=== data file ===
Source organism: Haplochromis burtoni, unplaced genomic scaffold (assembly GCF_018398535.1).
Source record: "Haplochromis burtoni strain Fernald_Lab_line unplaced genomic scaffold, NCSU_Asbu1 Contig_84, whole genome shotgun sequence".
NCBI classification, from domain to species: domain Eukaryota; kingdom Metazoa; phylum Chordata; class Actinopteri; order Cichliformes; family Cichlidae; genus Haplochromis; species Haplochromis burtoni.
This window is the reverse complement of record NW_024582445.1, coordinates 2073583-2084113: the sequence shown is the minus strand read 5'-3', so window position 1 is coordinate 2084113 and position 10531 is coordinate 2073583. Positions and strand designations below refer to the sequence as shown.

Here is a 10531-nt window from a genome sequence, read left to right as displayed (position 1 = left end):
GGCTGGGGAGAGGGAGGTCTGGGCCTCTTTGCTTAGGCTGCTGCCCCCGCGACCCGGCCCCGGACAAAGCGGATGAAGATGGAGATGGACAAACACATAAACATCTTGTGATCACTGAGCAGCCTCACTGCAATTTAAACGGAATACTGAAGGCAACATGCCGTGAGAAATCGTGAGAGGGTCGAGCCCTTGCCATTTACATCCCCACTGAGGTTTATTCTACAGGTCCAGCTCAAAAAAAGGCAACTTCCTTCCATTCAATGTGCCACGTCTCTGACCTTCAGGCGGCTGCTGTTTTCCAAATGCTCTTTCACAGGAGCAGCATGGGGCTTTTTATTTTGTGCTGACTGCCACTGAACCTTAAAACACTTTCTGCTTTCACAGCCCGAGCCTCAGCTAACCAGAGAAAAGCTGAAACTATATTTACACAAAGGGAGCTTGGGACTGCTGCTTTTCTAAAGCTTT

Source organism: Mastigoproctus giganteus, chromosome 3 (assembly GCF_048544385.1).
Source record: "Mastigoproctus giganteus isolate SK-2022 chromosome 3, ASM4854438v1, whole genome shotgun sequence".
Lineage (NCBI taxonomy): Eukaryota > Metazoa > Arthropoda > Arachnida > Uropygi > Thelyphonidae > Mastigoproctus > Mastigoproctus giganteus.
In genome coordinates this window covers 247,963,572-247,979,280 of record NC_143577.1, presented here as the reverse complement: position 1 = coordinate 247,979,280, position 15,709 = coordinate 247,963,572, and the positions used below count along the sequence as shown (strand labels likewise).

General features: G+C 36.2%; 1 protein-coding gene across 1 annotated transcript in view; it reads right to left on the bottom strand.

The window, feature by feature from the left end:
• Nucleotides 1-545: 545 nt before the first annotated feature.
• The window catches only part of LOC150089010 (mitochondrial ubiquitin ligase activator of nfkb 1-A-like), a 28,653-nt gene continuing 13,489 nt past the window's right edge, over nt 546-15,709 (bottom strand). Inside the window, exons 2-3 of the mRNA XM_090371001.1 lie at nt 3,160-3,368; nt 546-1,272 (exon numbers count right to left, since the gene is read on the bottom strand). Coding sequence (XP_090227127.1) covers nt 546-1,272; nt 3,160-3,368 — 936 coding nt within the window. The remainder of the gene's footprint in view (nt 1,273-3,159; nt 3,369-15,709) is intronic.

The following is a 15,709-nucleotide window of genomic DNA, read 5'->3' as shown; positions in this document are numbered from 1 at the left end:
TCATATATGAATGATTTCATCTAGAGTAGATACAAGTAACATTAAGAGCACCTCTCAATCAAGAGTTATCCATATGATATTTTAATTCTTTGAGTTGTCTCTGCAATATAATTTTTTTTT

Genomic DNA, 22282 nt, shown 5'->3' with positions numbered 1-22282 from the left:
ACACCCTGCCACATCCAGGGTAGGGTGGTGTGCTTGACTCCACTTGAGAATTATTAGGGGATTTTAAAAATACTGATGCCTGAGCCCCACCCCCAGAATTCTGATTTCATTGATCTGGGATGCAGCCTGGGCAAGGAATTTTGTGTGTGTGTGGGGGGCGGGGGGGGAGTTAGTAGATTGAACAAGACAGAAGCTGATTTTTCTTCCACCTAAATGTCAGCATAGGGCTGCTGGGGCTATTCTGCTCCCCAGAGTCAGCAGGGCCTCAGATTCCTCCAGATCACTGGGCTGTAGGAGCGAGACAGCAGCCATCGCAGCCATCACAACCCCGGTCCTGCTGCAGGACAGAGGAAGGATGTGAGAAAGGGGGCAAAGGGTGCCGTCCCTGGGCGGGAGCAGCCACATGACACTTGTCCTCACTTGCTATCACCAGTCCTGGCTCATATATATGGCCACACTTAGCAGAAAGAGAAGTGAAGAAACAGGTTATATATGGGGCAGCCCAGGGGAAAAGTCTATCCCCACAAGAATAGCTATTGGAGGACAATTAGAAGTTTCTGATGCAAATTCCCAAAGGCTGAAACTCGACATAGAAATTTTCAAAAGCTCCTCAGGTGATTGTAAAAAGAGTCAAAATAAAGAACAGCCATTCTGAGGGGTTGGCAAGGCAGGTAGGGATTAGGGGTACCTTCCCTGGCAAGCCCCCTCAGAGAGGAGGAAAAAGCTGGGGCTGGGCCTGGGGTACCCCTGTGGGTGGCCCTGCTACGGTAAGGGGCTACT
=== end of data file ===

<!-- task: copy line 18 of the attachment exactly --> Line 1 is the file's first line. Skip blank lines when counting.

ACACCCTGCCACATCCAGGGTAGGGTGGTGTGCTTGACTCCACTTGAGAATTATTAGGGGATTTTAAAAATACTGATGCCTGAGCCCCACCCCCAGAATTCTGATTTCATTGATCTGGGATGCAGCCTGGGCAAGGAATTTTGTGTGTGTGTGGGGGGCGGGGGGGGAGTTAGTAGATTGAACAAGACAGAAGCTGATTTTTCTTCCACCTAAATGTCAGCATAGGGCTGCTGGGGCTATTCTGCTCCCCAGAGTCAGCAGGGCCTCAGATTCCTCCAGATCACTGGGCTGTAGGAGCGAGACAGCAGCCATCGCAGCCATCACAACCCCGGTCCTGCTGCAGGACAGAGGAAGGATGTGAGAAAGGGGGCAAAGGGTGCCGTCCCTGGGCGGGAGCAGCCACATGACACTTGTCCTCACTTGCTATCACCAGTCCTGGCTCATATATATGGCCACACTTAGCAGAAAGAGAAGTGAAGAAACAGGTTATATATGGGGCAGCCCAGGGGAAAAGTCTATCCCCACAAGAATAGCTATTGGAGGACAATTAGAAGTTTCTGATGCAAATTCCCAAAGGCTGAAACTCGACATAGAAATTTTCAAAAGCTCCTCAGGTGATTGTAAAAAGAGTCAAAATAAAGAACAGCCATTCTGAGGGGTTGGCAAGGCAGGTAGGGATTAGGGGTACCTTCCCTGGCAAGCCCCCTCAGAGAGGAGGAAAAAGCTGGGGCTGGGCCTGGGGTACCCCTGTGGGTGGCCCTGCTACGGTAAGGGGCTACT